Part of being able to put together a successful lineup focused on OBP is the ability to draw walks as a team.

This is one area where that has been a bit of a positive for the Pittsburgh Pirates.

After falling to 19th in baseball with a 7.3 walk percentage in 2015 that number bumped up to 9.0 percent last season and have posted the same mark this season.

So far this season, Pirates hitters have walked 301 times, the 10th most in baseball.

Strike Outs

This is another area the Pittsburgh Pirates have gotten a lot better at, which could be a direct link to Alvarez and Neil Walker being gone.

In 2015, the Bucs posted a k-rate of 21 percent and while that number stayed steady last season, it has dropped to 19.3 percent this season, which is good for the fourth best mark in baseball.

But there is also a negative aspect to that as well.

While the Pirates aren’t striking out as much, they aren’t doing a whole heck of a lot with the balls they put in play.

As a team, the Bucs own just a .279 BABIP, which is downright terrible.  Only one team in baseball, the New York Mets has a worse BABIP (.276) on the season.

Ground Balls

To me, here is the clubs biggest problem.

Without team power and without a team that gets on base at a high clip like envisioned, you would hope that they made the most of there at bats and hit line drives all over the field.

But instead, the Pittsburgh Pirates have become a team that beats the ball into the ground way too much.

On the season they have hit 1,150 ground balls to date, which is the fifth highest mark in the game. Last season that number was 2,080, which was the eighth most.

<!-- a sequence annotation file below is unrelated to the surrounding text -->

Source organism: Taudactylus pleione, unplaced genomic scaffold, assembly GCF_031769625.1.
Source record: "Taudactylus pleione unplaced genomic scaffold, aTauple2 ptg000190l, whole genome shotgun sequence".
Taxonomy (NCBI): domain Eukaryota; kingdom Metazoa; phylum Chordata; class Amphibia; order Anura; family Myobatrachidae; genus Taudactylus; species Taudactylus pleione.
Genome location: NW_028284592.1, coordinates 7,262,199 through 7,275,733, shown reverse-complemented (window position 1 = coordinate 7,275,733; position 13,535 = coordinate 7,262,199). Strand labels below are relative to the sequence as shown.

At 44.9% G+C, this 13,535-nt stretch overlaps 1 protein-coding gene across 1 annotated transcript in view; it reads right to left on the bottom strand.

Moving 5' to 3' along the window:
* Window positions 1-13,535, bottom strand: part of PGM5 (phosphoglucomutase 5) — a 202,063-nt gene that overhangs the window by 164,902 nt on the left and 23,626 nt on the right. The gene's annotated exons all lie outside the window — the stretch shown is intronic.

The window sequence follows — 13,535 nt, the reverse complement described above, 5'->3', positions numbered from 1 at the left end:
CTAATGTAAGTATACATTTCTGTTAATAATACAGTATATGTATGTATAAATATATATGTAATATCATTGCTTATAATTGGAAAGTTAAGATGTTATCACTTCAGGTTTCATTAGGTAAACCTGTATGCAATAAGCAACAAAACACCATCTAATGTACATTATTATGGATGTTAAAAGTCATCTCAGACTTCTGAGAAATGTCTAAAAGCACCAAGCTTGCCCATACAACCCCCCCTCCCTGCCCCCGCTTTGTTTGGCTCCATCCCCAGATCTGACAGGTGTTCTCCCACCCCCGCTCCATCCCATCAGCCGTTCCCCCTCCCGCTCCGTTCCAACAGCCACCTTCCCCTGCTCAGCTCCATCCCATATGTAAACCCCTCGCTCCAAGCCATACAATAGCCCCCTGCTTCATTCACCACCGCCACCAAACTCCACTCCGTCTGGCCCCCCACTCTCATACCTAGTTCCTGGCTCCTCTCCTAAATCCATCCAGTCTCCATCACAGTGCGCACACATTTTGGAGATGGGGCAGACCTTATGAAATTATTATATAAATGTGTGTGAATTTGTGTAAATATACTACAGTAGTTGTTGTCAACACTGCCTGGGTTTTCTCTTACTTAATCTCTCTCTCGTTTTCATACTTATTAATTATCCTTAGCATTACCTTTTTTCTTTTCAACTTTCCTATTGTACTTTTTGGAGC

That hasn’t changed too much over the past few years, as every season since 2013 the Bucs have finished inside the top 10 of amount of ground balls hit.

That wouldn’t be so bad if they posted better than a 24 percent line drive percentage as a team.

Their 0.88 ground ball to fly ball ratio is also amongst the worst in baseball.

With a 32.6 percent ground ball rate overall, the Pittsburgh Pirates rank among the five worst teams in that aspect.

Overall

When looking at how the switch in philosophies has effected the Bucs, it’s about status quo.

A legitimate power hitter is out of the budget so this type of switch was pretty much necessary and who knows how the numbers look overall with Kang and Marte in the fold for an entire year?

But while pitching is still this clubs biggest problem, the offense hasn’t exactly performed to what Huntington and his staff envisioned it when committing to OBP and getting on base at a high clip.

It looks nice in a couple of areas but overall the numbers are just average at best.

They just don’t have the make-up to be a highly successful OBP team.

Matt Shetler

Matt is a life long Pirates fan with both a newspaper and radio background. Before coming to Pirates Breakdown he was most recently the co-owner and lead columnist for Pittsburgh Sporting News. He has been a credentialed writer for all four major sports and also has written for plenty of other sports and fantasy sports websites.
  • leadoff

    The Pirates don’t like to do anything like anyone else, but they should pay a little more attention to the rest of baseball. Raw power is not the answer, lift hitters are. Teams are acquiring lift hitters to get that souped up ball into the air in those tiny ballparks. All they have to do is get the barrel on it, doesn’t take a lot after that. They don’t have to hit them 500′.

  • redrage97

    yeah.. a focus on OBP doesn’t matter if you are not actually delivering OBP. Also hasn’t produced the team many wins. But also the team hasent delivered on that focus.

    neal can get all the obp guys he wants but if the obp guys don’t actually get on base.. then.. the plan falls apart